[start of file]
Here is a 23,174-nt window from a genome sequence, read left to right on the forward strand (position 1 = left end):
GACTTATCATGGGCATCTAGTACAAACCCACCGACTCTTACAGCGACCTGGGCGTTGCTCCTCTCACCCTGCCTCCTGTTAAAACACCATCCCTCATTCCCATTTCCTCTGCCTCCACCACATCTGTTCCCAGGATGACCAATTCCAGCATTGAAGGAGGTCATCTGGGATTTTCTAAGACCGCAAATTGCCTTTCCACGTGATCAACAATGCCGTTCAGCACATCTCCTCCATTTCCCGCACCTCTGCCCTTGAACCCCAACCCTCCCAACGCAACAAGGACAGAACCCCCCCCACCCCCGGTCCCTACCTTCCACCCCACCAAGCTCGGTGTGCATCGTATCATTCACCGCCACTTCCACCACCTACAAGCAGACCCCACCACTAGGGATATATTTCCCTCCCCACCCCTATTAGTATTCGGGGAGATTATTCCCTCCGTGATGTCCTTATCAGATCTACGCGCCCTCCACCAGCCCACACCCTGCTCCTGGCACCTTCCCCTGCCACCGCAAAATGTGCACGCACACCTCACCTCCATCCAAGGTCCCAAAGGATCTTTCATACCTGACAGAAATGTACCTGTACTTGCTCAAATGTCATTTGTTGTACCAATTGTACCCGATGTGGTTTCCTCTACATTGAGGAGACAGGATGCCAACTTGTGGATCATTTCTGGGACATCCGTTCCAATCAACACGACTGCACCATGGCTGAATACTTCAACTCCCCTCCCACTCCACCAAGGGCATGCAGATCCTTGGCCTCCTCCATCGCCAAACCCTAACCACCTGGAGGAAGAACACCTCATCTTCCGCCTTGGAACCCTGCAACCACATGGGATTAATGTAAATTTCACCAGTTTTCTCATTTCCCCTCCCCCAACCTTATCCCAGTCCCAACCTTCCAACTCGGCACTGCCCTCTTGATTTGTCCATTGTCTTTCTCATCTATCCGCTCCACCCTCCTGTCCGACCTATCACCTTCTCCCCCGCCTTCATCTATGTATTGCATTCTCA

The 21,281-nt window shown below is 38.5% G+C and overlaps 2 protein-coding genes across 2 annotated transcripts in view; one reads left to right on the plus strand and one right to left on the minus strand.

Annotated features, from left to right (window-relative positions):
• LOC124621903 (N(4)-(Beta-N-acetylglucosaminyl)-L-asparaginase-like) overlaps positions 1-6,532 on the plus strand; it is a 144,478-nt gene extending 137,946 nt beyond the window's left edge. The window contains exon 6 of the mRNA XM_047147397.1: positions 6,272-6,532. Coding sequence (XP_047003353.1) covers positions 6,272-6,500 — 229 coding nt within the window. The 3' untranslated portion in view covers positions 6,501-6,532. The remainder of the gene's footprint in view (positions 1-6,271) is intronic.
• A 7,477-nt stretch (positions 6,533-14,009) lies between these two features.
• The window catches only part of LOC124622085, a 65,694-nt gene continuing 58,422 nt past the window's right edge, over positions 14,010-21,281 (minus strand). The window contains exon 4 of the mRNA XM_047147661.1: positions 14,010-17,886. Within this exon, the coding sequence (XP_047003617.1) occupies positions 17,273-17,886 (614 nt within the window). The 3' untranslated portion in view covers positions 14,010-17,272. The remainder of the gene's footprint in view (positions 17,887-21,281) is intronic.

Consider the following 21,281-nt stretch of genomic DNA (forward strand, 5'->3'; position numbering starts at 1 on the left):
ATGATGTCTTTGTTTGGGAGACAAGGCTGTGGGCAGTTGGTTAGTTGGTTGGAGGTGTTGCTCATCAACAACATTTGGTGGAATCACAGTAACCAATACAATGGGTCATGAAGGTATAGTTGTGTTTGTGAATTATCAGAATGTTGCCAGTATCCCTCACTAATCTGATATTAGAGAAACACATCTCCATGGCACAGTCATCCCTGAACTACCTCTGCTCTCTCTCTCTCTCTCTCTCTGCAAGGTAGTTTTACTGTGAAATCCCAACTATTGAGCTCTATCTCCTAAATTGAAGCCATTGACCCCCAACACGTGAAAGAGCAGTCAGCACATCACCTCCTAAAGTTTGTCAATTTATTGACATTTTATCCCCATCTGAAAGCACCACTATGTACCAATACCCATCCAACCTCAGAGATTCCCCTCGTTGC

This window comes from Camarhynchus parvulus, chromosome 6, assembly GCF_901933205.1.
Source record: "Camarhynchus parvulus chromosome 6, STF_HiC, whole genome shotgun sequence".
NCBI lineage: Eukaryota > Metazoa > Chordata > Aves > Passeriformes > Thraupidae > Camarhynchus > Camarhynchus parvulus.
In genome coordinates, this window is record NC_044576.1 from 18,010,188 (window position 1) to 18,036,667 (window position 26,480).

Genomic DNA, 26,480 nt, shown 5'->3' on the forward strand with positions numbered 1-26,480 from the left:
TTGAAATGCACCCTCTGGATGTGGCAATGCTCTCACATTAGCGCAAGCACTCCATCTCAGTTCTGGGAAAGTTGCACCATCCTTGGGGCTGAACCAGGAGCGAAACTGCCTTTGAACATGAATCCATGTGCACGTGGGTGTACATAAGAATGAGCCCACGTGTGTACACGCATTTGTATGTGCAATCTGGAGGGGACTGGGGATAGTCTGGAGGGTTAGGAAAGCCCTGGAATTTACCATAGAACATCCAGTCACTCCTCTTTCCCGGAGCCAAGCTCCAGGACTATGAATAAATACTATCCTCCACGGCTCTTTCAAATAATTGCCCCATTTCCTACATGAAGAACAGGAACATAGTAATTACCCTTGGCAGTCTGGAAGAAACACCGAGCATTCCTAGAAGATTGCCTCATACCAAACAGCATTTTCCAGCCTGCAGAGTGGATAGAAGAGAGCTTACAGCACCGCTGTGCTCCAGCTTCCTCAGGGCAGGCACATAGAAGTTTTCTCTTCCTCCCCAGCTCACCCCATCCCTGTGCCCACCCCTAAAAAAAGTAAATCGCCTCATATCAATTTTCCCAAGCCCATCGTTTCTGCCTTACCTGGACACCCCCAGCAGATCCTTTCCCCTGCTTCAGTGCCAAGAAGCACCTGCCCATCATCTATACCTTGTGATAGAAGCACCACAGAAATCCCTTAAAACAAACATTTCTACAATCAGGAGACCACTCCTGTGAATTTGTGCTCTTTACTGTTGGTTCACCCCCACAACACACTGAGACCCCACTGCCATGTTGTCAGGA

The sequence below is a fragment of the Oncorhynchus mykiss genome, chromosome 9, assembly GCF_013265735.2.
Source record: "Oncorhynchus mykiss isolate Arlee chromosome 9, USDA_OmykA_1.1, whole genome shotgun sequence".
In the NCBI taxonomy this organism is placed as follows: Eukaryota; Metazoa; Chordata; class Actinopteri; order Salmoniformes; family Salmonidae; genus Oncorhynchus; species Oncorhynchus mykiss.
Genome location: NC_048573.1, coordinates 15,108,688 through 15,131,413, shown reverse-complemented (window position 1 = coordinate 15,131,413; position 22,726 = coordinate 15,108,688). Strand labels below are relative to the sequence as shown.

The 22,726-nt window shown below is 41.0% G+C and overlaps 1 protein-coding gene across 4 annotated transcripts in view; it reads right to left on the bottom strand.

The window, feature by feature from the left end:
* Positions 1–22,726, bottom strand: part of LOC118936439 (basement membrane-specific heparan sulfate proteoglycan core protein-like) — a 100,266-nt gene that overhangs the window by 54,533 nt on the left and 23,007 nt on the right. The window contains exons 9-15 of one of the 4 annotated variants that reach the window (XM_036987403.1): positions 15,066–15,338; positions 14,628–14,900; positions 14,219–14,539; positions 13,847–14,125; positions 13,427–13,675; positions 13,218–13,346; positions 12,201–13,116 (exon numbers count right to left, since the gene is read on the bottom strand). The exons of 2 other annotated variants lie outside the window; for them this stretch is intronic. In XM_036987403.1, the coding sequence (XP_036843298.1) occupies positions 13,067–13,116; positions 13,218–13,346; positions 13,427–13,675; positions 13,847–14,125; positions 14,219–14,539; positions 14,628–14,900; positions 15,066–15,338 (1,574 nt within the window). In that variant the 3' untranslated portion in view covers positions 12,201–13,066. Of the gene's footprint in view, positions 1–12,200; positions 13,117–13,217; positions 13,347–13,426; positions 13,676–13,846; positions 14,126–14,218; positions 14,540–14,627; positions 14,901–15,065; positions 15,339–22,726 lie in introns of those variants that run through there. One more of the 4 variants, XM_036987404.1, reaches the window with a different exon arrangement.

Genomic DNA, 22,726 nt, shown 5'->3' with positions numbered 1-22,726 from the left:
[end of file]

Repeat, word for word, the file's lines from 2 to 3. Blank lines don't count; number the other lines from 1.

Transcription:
GACTTATCATGGGCATCTAGTACAAACCCACCGACTCTTACAGCGACCTGGGCGTTGCTCCTCTCACCCTGCCTCCTGTTAAAACACCATCCCTCATTCCCATTTCCTCTGCCTCCACCACATCTGTTCCCAGGATGACCAATTCCAGCATTGAAGGAGGTCATCTGGGATTTTCTAAGACCGCAAATTGCCTTTCCACGTGATCAACAATGCCGTTCAGCACATCTCCTCCATTTCCCGCACCTCTGCCCTTGAACCCCAACCCTCCCAACGCAACAAGGACAGAACCCCCCCCACCCCCGGTCCCTACCTTCCACCCCACCAAGCTCGGTGTGCATCGTATCATTCACCGCCACTTCCACCACCTACAAGCAGACCCCACCACTAGGGATATATTTCCCTCCCCACCCCTATTAGTATTCGGGGAGATTATTCCCTCCGTGATGTCCTTATCAGATCTACGCGCCCTCCACCAGCCCACACCCTGCTCCTGGCACCTTCCCCTGCCACCGCAAAATGTGCACGCACACCTCACCTCCATCCAAGGTCCCAAAGGATCTTTCATACCTGACAGAAATGTACCTGTACTTGCTCAAATGTCATTTGTTGTACCAATTGTACCCGATGTGGTTTCCTCTACATTGAGGAGACAGGATGCCAACTTGTGGATCATTTCTGGGACATCCGTTCCAATCAACACGACTGCACCATGGCTGAATACTTCAACTCCCCTCCCACTCCACCAAGGGCATGCAGATCCTTGGCCTCCTCCATCGCCAAACCCTAACCACCTGGAGGAAGAACACCTCATCTTCCGCCTTGGAACCCTGCAACCACATGGGATTAATGTAAATTTCACCAGTTTTCTCATTTCCCCTCCCCCAACCTTATCCCAGTCCCAACCTTCCAACTCGGCACTGCCCTCTTGATTTGTCCATTGTCTTTCTCATCTATCCGCTCCACCCTCCTGTCCGACCTATCACCTTCTCCCCCGCCTTCATCTATGTATTGCATTCTCA

The 21,281-nt window shown below is 38.5% G+C and overlaps 2 protein-coding genes across 2 annotated transcripts in view; one reads left to right on the plus strand and one right to left on the minus strand.